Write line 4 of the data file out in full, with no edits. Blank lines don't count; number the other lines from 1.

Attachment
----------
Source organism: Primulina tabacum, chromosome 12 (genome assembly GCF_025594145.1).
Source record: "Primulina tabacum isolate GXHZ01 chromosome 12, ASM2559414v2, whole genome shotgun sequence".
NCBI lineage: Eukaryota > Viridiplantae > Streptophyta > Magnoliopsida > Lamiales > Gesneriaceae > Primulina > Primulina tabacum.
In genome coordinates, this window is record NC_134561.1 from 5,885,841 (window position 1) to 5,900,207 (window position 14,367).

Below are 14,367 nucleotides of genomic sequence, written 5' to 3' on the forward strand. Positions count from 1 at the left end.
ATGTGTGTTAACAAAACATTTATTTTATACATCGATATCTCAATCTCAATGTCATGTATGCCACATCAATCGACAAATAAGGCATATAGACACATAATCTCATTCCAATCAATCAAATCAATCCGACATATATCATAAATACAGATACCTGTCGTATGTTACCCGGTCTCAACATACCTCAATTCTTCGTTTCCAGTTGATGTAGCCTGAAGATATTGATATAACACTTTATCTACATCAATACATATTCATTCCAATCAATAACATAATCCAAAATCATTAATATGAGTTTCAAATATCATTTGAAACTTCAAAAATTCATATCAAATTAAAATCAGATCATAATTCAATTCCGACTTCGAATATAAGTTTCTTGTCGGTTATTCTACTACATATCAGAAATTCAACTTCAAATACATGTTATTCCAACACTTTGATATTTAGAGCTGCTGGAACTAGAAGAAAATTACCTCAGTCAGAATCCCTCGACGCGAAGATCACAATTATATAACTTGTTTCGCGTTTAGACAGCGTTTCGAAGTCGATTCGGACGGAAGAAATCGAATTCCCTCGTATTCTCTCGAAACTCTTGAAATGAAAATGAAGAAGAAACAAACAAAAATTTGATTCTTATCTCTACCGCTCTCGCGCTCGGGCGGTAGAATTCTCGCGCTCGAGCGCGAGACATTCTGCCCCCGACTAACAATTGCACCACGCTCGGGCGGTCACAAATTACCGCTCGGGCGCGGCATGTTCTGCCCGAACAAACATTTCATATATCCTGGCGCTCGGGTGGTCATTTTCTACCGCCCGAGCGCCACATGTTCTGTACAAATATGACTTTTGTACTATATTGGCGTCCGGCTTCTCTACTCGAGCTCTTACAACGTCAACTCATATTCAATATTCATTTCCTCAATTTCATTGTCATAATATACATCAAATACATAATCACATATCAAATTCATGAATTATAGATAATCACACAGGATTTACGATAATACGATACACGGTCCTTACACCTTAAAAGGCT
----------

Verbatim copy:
In genome coordinates, this window is record NC_134561.1 from 5,885,841 (window position 1) to 5,900,207 (window position 14,367).